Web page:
Esther da Costa Meyer is professor of modern architecture at Princeton University. Currently, she is completing a book on urban change and social history in nineteenth-century Paris. Her published work has focused on the formal and theoretical issues informing architecture of the past decade, and she has published on architects Lilly Reich, Charlotte Perriand, and Lina Bo Bardi. Her curatorial work includes Frank Gehry: On Line at Princeton University Art Museum, and Schoenberg, Kandinsky, and the Blue Rider at the Jewish Museum.

Daniel S. Palmer is the Leon Levy Assistant Curator at the Jewish Museum. He is also a PhD candidate in art history at the CUNY Graduate Center and was the recipient of the Graduate Center Dissertation Writing Fellowship, the Marlene Park Memorial Fellowship, and the Holocaust Educational Foundation Fellowship (2011) at Northwestern University. Palmer has researched twentieth-century American art for the Whitney Museum, and has taught the history of art in Paris, at York College (Queens, New York), and at the Spitzer School of Architecture at City College (New York).

Diller Scofidio + Renfro, exhibition designer, is a New York-based interdisciplinary design studio led by Elizabeth Diller, Ricardo Scofidio, and Charles Renfro. Founded in 1979, the firm integrates architecture, the visual arts, and the performing arts. Their international body of work includes redeveloping the Lincoln Center for the Performing Arts in New York, High Line Park in Chelsea, the Museum of Image & Sound in Rio de Janeiro, the Institute of Contemporary Art in Boston, and the Blur Building, a pavilion built of fog on Lake Neuchâtel in Switzerland. Diller Scofidio + Renfro are recipients of the National Design Award, MacArthur Fellowships, and numerous awards from the American Institute of Architects.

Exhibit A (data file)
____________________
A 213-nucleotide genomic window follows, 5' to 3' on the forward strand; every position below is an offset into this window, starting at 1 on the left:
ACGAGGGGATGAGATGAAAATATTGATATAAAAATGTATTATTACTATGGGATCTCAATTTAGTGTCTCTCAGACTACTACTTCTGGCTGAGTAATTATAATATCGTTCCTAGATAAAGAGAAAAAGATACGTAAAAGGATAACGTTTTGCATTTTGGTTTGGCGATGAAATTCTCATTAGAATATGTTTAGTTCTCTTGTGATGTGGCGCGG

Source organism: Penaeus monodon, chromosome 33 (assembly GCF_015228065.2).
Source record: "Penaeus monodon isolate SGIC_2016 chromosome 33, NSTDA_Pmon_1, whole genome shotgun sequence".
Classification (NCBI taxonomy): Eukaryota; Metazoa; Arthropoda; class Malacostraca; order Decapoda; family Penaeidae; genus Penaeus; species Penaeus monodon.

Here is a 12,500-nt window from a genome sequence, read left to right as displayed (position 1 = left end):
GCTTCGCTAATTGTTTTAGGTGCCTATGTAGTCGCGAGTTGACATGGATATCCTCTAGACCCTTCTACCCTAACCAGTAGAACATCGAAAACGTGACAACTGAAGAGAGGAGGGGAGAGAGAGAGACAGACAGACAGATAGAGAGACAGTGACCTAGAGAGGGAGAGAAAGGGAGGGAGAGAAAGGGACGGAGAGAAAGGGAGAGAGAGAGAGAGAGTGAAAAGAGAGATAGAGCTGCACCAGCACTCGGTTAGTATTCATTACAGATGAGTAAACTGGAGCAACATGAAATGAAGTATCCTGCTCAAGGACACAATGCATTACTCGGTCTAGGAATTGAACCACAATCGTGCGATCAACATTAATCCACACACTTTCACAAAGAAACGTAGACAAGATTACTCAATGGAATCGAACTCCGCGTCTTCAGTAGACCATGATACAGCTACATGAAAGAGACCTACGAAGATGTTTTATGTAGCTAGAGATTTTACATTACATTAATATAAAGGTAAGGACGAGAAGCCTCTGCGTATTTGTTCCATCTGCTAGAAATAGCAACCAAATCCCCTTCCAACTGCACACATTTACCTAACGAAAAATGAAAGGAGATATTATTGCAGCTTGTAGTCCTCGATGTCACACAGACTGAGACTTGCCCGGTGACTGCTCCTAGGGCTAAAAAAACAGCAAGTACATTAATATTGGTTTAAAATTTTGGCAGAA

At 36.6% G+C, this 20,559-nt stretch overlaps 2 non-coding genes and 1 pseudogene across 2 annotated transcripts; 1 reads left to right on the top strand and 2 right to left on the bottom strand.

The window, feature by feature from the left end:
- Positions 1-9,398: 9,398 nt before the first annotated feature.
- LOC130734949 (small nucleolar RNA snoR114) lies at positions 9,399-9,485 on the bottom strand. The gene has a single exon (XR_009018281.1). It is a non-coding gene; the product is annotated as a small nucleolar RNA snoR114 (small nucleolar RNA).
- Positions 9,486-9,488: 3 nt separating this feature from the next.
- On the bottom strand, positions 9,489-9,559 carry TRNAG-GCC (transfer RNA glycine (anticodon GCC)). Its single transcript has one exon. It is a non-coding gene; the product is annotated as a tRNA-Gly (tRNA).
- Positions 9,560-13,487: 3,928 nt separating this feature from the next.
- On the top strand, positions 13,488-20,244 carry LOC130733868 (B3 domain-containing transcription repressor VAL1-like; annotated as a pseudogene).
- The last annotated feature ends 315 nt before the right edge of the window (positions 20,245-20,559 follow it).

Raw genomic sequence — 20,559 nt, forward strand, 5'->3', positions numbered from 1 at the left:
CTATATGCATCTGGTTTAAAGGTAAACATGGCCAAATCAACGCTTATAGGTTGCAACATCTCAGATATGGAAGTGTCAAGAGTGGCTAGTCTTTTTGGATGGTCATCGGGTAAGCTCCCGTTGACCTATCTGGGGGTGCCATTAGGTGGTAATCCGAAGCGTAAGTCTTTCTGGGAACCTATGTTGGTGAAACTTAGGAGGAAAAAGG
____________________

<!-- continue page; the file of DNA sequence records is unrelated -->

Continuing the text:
Catalogue contributors:

J. Abbott Miller is partner at Pentagram in New York. Miller pioneered the concept of "designer as author," undertaking projects in which content and form are developed in a symbiotic relationship. He has received many design honors, including medals from the Society for Publication Designers, three nominations for the National Magazine Awards, and the Chrysler Award for Innovation in Design. Miller is coauthor of four books, and his work and critical writing has appeared in Eye, Print, I.D., and other publications.

Bernard Bauchet is an architect and coauthor of La Maison de Verre: Pierre Chareau, the definitive monograph on the building. He served as principal technical authority for the restoration of the Maison de Verre.